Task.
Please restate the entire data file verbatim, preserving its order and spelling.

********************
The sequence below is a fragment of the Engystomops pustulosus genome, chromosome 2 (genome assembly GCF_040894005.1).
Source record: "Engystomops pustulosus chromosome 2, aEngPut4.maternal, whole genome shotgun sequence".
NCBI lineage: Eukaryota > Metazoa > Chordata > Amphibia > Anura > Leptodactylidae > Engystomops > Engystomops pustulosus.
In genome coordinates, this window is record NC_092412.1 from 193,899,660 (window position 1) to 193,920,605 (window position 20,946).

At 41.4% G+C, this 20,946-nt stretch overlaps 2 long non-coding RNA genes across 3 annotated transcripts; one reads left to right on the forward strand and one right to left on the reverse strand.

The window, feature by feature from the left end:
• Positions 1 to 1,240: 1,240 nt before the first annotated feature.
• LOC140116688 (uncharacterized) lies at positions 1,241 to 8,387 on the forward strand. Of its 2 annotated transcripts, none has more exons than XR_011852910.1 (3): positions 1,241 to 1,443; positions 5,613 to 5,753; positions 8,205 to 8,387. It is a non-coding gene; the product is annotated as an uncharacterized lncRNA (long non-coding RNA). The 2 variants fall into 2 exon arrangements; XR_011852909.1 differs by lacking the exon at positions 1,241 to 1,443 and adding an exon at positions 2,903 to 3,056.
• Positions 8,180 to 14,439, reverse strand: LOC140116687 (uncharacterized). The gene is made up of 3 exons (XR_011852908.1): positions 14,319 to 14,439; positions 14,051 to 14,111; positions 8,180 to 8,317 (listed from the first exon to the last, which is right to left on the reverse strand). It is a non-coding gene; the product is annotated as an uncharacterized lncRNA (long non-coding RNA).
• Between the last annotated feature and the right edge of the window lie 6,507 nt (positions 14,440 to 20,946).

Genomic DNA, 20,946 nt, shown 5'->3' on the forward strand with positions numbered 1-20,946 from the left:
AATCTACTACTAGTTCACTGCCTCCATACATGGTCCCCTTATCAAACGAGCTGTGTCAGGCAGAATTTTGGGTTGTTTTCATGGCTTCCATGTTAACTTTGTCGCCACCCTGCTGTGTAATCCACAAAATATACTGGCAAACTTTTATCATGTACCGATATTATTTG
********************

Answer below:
The sequence below is a fragment of the Engystomops pustulosus genome, chromosome 2 (genome assembly GCF_040894005.1).
Source record: "Engystomops pustulosus chromosome 2, aEngPut4.maternal, whole genome shotgun sequence".
NCBI lineage: Eukaryota > Metazoa > Chordata > Amphibia > Anura > Leptodactylidae > Engystomops > Engystomops pustulosus.
In genome coordinates, this window is record NC_092412.1 from 193,899,660 (window position 1) to 193,920,605 (window position 20,946).

At 41.4% G+C, this 20,946-nt stretch overlaps 2 long non-coding RNA genes across 3 annotated transcripts; one reads left to right on the forward strand and one right to left on the reverse strand.

The window, feature by feature from the left end:
• Positions 1 to 1,240: 1,240 nt before the first annotated feature.
• LOC140116688 (uncharacterized) lies at positions 1,241 to 8,387 on the forward strand. Of its 2 annotated transcripts, none has more exons than XR_011852910.1 (3): positions 1,241 to 1,443; positions 5,613 to 5,753; positions 8,205 to 8,387. It is a non-coding gene; the product is annotated as an uncharacterized lncRNA (long non-coding RNA). The 2 variants fall into 2 exon arrangements; XR_011852909.1 differs by lacking the exon at positions 1,241 to 1,443 and adding an exon at positions 2,903 to 3,056.
• Positions 8,180 to 14,439, reverse strand: LOC140116687 (uncharacterized). The gene is made up of 3 exons (XR_011852908.1): positions 14,319 to 14,439; positions 14,051 to 14,111; positions 8,180 to 8,317 (listed from the first exon to the last, which is right to left on the reverse strand). It is a non-coding gene; the product is annotated as an uncharacterized lncRNA (long non-coding RNA).
• Between the last annotated feature and the right edge of the window lie 6,507 nt (positions 14,440 to 20,946).

Genomic DNA, 20,946 nt, shown 5'->3' on the forward strand with positions numbered 1-20,946 from the left:
AATCTACTACTAGTTCACTGCCTCCATACATGGTCCCCTTATCAAACGAGCTGTGTCAGGCAGAATTTTGGGTTGTTTTCATGGCTTCCATGTTAACTTTGTCGCCACCCTGCTGTGTAATCCACAAAATATACTGGCAAACTTTTATCATGTACCGATATTATTTG